Launching Long-Term Client Relationships (for Creatives)

By: Rachel Mehta

Projects begin with the best intentions, yet work can quickly derail. How can expectations be communicated clearly and boundaries set with clients, while also paving the way for future work and referrals?

[Related: Believe It or Not, Your Closest Friends Probably Won’t Help You Professionally]

Project yourself as a professional.

Manage expectations from the start.

It’s your job to set the tone and provide realistic expectations on how long the steps of a project will take and what the client’s role is in keeping the project flowing. If you provide three logo design directions five days after the contract is signed, then it takes the client three weeks to reply with their feedback, then the entire project cannot be completed in “a few weeks” as the client initially requested.

Explain the process and workflow in the initial phone call and put this information on the contract so it is in writing and the client is aware of your timeline and their responsibility to keep the project on schedule. Problems will arise if there’s a mismatch of expectations. Include language in the agreement document explaining how many business days each step will generally take and at what points the client will need to provide formal feedback or edits.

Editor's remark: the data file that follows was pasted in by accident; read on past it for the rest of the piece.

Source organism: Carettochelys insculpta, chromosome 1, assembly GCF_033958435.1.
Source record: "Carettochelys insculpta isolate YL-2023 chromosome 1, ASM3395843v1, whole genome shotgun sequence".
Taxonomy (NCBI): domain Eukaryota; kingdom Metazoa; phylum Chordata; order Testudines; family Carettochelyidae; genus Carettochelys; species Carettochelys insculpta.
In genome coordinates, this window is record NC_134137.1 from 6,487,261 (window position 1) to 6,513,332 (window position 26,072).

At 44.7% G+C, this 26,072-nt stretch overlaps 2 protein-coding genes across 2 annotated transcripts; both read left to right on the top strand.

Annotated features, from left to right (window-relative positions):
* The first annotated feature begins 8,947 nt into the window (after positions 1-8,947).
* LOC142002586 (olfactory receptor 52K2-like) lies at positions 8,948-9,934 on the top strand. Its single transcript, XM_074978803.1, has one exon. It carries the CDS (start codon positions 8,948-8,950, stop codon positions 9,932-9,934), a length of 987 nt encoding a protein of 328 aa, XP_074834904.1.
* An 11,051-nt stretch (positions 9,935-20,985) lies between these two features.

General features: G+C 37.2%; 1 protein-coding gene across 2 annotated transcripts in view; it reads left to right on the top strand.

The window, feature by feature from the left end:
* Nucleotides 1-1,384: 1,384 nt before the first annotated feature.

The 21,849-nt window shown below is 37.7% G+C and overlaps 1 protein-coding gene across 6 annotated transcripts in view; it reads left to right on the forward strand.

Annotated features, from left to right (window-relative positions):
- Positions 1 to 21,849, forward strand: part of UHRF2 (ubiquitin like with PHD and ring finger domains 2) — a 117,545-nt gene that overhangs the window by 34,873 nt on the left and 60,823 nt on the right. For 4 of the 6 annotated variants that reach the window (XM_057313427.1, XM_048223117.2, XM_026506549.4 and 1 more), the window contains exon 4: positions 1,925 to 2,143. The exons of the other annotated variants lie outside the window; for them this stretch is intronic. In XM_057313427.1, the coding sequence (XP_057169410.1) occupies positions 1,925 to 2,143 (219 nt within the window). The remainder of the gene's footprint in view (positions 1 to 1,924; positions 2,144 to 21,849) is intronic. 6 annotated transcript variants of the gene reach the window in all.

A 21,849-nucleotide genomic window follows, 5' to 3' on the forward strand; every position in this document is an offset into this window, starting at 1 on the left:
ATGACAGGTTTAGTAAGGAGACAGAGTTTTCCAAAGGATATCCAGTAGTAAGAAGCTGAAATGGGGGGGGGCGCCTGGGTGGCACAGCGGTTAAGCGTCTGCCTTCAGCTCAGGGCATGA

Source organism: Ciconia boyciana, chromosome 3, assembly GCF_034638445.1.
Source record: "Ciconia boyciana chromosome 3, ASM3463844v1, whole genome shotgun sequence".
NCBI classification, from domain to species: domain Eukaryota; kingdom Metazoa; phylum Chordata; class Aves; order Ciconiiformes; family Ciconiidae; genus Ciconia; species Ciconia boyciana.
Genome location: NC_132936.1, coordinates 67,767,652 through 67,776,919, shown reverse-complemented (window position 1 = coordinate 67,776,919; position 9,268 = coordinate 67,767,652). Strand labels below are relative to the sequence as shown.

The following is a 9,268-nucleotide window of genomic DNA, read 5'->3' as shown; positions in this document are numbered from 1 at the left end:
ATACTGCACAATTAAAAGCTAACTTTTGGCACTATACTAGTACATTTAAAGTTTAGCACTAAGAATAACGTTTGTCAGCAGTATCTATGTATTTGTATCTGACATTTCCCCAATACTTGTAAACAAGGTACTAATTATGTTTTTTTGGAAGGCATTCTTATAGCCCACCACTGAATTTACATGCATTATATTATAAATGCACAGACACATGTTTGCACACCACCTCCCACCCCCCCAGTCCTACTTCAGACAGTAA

If it’s a larger project, once the agreement is signed, have a kickoff call and/or send a questionnaire to gather the information you need to get started. Sample questions could be: Describe your ideal client or B2B customer; what adjectives should come to mind when people think about your company; and who are your competitors?

Protect your time and headspace.

In short, you do not want clients assuming they can pick up the phone and call you anytime. That opens you up for tech support calls and little favors outside of scope.

Create a Calendly link and share with clients so they become accustomed to scheduling calls with you in advance.

[Related: A Year-Round Guide to Self-Advocacy]

Communication is key.

If it’s a multi-stage project and you think the client would benefit, invite them to monitor progress, view files, and add feedback through a project management system like 17hats or Plutio.


I’ve often seen a news article relating to a client’s business or industry and forwarded the article. Start a newsletter providing something resourceful to your clients and leverage it by adding in a little piece about a recent project you’ve done for a client.

In conclusion.

[Related: How I Engaged a Global Team to Launch a Product Line Without Meeting Them In-Person]

Rachel Mehta founded Heights Marketing, a marketing agency based in New Jersey, in 2013.

Originally published at

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